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Bangladesh: Chronic Food Insecurity Situation in 10 districts, December 2015-2018/20

01/12/2015 - 31/12/2018
2nd Round of IPC Chronic Food Insecurity Classification

This report presents the main conclusions of the 2nd round of the IPC Chronic Food Insecurity analysis, which covered 10 districts. The 1st round of IPC Chronic Food Insecurity analysis was conducted in November 2014 and covered 18 districts located in the Northern and Southern parts of Bangladesh.


The results of both rounds of IPC Chronic Food Insecurity analysis covering a total of 28 districts will remain valid for next 3 to 5 years, in the absence of any structural changes.


Key Highlights

  • Out of the 10 districts analyzed, Sunamgonj and Bandarban have been classified in Level 4 or Severe Chronic Food Insecurity (CFI). The other 8 districts have been classified in moderate CFI (Level 3).
  • Of the total population in the 10 districts analyzed, 12 percent is in Level 4 and 18 percent in Level 3. The proportion of population in Level 3 is higher in south eastern Chittagong Hill Tracts (CHT) districts than in north eastern Haor districts.
  • Food access, utilization, sanitation, caring practices and more especially poverty are the major drivers of chronic food insecurity in the most affected districts.


Classification Conclusions:

  • In Level 4 districts, Sunamganj and Bandarban, the severe chronic food insecurity is the result of the poor food consumption quantity, quality and high levels of chronic undernutrition.
  • In Level 3 districts, food consumption quality is worse than quantity and chronic undernutrition is a major concern. Nearly 70 percent of children and over 60 percent of women do not consume minimum diversified diets. Severe stunting rates vary between 11-20 percent with exception of Rangamati.


The major factors contributing to the severe and moderate chronic food insecurity situation are

  • Low value livelihood strategies, which result in inadequate and often unpredictable income,combined with high dependency on single livelihood and low literacy rates, which result in high poverty (27%);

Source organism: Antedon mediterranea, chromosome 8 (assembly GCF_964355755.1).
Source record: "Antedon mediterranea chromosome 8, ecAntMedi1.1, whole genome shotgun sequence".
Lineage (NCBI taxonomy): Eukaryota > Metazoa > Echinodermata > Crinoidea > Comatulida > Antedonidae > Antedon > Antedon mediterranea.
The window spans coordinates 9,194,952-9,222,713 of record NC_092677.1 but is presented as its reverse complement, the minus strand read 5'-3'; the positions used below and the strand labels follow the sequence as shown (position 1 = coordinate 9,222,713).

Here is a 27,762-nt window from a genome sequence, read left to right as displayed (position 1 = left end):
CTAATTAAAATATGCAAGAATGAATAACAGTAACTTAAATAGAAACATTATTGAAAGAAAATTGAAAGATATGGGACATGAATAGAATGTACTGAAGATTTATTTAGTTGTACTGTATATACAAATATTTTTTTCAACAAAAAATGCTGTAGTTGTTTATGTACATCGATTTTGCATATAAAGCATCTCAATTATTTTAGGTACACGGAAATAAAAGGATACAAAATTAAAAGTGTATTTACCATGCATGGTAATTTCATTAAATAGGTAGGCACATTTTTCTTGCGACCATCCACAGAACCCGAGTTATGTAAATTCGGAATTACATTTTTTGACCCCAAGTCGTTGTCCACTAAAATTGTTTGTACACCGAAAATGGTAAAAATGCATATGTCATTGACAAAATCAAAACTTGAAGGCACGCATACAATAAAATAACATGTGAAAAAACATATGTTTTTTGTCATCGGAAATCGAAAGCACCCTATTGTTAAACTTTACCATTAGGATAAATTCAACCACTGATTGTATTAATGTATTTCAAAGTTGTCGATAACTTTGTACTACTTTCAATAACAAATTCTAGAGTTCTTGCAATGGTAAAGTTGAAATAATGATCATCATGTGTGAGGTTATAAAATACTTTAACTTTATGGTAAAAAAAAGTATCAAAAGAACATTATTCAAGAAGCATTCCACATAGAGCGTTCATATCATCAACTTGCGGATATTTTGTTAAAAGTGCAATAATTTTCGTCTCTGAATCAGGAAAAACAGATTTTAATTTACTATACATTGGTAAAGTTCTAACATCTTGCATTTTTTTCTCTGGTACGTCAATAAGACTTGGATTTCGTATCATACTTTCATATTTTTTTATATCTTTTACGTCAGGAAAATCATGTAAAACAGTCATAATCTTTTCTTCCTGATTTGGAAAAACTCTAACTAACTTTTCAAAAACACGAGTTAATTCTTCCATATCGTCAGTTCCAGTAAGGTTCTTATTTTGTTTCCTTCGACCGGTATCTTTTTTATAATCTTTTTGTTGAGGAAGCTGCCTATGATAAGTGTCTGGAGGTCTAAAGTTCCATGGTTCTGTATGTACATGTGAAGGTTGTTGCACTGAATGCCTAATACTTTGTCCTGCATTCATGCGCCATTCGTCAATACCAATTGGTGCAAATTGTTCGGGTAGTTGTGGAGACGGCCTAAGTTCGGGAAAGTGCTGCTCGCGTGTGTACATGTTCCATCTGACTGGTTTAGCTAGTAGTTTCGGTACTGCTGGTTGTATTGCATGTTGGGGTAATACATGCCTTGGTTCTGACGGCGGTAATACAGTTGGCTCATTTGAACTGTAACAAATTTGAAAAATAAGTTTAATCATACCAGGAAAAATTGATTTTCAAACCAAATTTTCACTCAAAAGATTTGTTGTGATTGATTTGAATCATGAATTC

• Lack of improved sanitation and lack of infrastructural facilities such as electricity, roads, growth centers (government approved market places).


Other factors that contribute to severe chronic food insecurity include:

  • Inadequate financial and social access to food, and
  • Climatic hazards such as excessive rainfall and pre-monsoon flash floods.


Information Relevant for Response Analysis & Decision Makers:


An immediate and coordinated mid and the long-term response from the Government, development partners and NGOs is necessary for Sunamganj and Bandarban districts which are classified in Level 4 and where all the limiting and contributing factors associated with food access, utilization, shocks and employment opportunities are very poor. The types of programs that can address the problems faced in the districts severely and moderately chronically food insecure are:

  • Interventions focusing on enhancing and diversifying income generation opportunities to strengthen livelihoods and economic empowerment. These programs need to be integrated with the operational market as well as functional value chain.
  • Interventions that focus on WASH, behavior change, education, care practices and nutrition.
Food Security ClustersFEWS NETFAOThe Comité permanent Inter-Etats de Lutte contre la Sécheresse dans le Sahel (CILSS)CARE InternationalACF
The World Food Programme (WFP)unicefSICASave the ChildrenOxfamThe Joint research Center (JRC) of the European CommissionIGAD